Are Republicans more likely to cheat than Democrats? It’s difficult to say for sure when most polls that look at people’s sexual behavior are self-reported. However, using data from the 2015 leak from Ashley Madison, a website that connects married people looking to have an affair, scientists have found which party affiliates were more likely to use the adultery dating service.
In 2015, a hacker collective known as the Impact Team hacked and published the data from Ashley Madison, an online dating service that connects married people seeking extramarital affairs. Data scientists Kodi Arfer, Ph.D., of University of California Los Angeles, and Jason Jones, Ph.D., an assistant professor at Stony Brook University, analyzed the leaked data alongside voter registration records to see how well a voter’s political views on sexual norms agree with their online behavior. Their findings were published in the journal Archives of Sexual Behavior on Friday.
At the time of the Ashley Madison leak, the website’s slogan was “Life is short. Have an affair,” establishing the sole intent of its mission. Using the leaked data, Arfer and Jones linked credit card payments made via the cheating site with voter registration records from California, Florida, Kansas, New York, and Oklahoma. The analysis took into account registered Republicans, Democrats, Libertarians, and Green party members, as well as those registered without a party affiliation.
“I expected that the results would come out with the parties in left-to-right order, with the leftmost party on one end and the rightmost on another, but I didn’t have a good guess which end would have the most Ashley Madison usage,” Arfer told Inverse. Between the 200,000 leaked Ashley Madison accounts and the 50 million voters registered in the five sample states, Arfer and Jones found 80,000 matches. Using this sample, as well as validated regression models controlling for state, gender, and age, the scientists could deduce that Democrats were the least likely to use the website, while Libertarians were the most likely.
“Our results are perhaps the strongest evidence yet that people with more sexually conservative values, although they claim to act accordingly, are more sexually deviant in practice than their more sexually liberal peers,” the study says.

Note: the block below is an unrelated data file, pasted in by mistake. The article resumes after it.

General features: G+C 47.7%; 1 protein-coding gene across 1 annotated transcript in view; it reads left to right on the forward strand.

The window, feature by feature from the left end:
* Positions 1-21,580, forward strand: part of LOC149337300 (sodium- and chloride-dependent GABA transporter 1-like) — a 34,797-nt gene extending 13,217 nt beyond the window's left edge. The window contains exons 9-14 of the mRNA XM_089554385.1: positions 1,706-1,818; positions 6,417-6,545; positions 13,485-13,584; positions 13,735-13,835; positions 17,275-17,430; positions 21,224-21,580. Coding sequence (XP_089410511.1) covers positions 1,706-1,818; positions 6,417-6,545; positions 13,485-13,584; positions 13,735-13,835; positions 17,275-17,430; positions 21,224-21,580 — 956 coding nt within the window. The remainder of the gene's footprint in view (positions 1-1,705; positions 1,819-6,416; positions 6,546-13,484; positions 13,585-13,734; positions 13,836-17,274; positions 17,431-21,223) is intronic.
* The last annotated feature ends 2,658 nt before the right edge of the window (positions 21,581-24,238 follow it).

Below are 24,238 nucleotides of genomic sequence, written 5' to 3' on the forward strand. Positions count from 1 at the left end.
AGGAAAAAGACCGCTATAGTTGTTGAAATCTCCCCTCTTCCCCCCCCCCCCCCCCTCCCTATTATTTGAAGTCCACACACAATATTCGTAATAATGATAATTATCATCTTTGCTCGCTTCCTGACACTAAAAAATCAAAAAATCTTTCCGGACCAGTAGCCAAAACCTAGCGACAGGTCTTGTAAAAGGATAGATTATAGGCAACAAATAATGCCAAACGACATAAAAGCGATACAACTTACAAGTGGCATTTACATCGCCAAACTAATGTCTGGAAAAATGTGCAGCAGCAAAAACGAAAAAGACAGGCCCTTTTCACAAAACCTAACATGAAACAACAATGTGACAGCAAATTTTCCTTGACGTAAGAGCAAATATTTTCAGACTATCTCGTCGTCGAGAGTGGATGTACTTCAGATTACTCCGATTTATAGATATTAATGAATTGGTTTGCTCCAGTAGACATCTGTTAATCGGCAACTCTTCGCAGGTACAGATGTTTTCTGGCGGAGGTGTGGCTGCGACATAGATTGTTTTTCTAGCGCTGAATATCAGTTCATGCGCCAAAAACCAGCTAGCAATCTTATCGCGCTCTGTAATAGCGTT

After Libertarians, Republicans are the second most likely registered group to use Ashley Madison. In New York, the disparity between the registered conservative and left-leaning parties is striking. In one validated model that looks at the probability of Ashley Madison usage for a 40-year-old man registered to vote in New York, the likelihood of that man being a Libertarian is every 1 in 98. For a Democrat, it’s 1 in 223.
“I speculated that more right-leaning people might have worse sexual self-control, due to less knowledge of sexuality,” Arfer said. “There’s also the possibility that people with more taboo sexual behavior cynically adopt more restrictive sexual attitudes in order to deflect suspicion. I consider the latter idea less likely.”
Conservatism may have been used as a personal guise in these scenarios, but Arfer finds it more likely that the users’ conservative, oft-religious communities created a taboo around sexuality that deterred sexual education and frank discussion on sexual health. “It would make sense if less sexually knowledgeable people were worse at sexual self-control.”
Looking at Arfer and Jones’ research, it’s clear that conservatives, who are more likely to espouse traditional marriages, might encounter more marital problems from their community’s lack of sexual discourse. This study does offer a solution, however: “Perhaps expanding sex education and weakening taboos against the mere discussion of sex are ways by which society could reduce the incidence of adultery.”